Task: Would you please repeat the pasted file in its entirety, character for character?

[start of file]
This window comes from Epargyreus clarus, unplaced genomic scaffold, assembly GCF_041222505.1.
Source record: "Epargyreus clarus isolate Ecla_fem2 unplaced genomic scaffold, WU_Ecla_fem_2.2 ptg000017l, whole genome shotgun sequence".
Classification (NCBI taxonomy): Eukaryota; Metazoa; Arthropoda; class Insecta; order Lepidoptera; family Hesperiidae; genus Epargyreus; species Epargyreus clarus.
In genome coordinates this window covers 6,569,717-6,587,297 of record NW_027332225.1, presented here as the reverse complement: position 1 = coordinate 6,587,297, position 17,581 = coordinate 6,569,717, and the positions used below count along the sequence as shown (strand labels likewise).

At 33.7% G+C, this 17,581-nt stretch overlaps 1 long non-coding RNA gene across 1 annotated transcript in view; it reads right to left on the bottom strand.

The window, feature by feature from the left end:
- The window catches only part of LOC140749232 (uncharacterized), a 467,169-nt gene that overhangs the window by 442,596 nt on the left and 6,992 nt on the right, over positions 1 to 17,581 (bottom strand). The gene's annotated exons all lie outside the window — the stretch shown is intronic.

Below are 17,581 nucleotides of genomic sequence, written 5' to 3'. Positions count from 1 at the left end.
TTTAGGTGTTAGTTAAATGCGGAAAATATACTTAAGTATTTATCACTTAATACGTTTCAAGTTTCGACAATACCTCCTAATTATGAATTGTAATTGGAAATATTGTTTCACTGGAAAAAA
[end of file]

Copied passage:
This window comes from Epargyreus clarus, unplaced genomic scaffold, assembly GCF_041222505.1.
Source record: "Epargyreus clarus isolate Ecla_fem2 unplaced genomic scaffold, WU_Ecla_fem_2.2 ptg000017l, whole genome shotgun sequence".
Classification (NCBI taxonomy): Eukaryota; Metazoa; Arthropoda; class Insecta; order Lepidoptera; family Hesperiidae; genus Epargyreus; species Epargyreus clarus.
In genome coordinates this window covers 6,569,717-6,587,297 of record NW_027332225.1, presented here as the reverse complement: position 1 = coordinate 6,587,297, position 17,581 = coordinate 6,569,717, and the positions used below count along the sequence as shown (strand labels likewise).

At 33.7% G+C, this 17,581-nt stretch overlaps 1 long non-coding RNA gene across 1 annotated transcript in view; it reads right to left on the bottom strand.

The window, feature by feature from the left end:
- The window catches only part of LOC140749232 (uncharacterized), a 467,169-nt gene that overhangs the window by 442,596 nt on the left and 6,992 nt on the right, over positions 1 to 17,581 (bottom strand). The gene's annotated exons all lie outside the window — the stretch shown is intronic.

Below are 17,581 nucleotides of genomic sequence, written 5' to 3'. Positions count from 1 at the left end.
TTTAGGTGTTAGTTAAATGCGGAAAATATACTTAAGTATTTATCACTTAATACGTTTCAAGTTTCGACAATACCTCCTAATTATGAATTGTAATTGGAAATATTGTTTCACTGGAAAAAA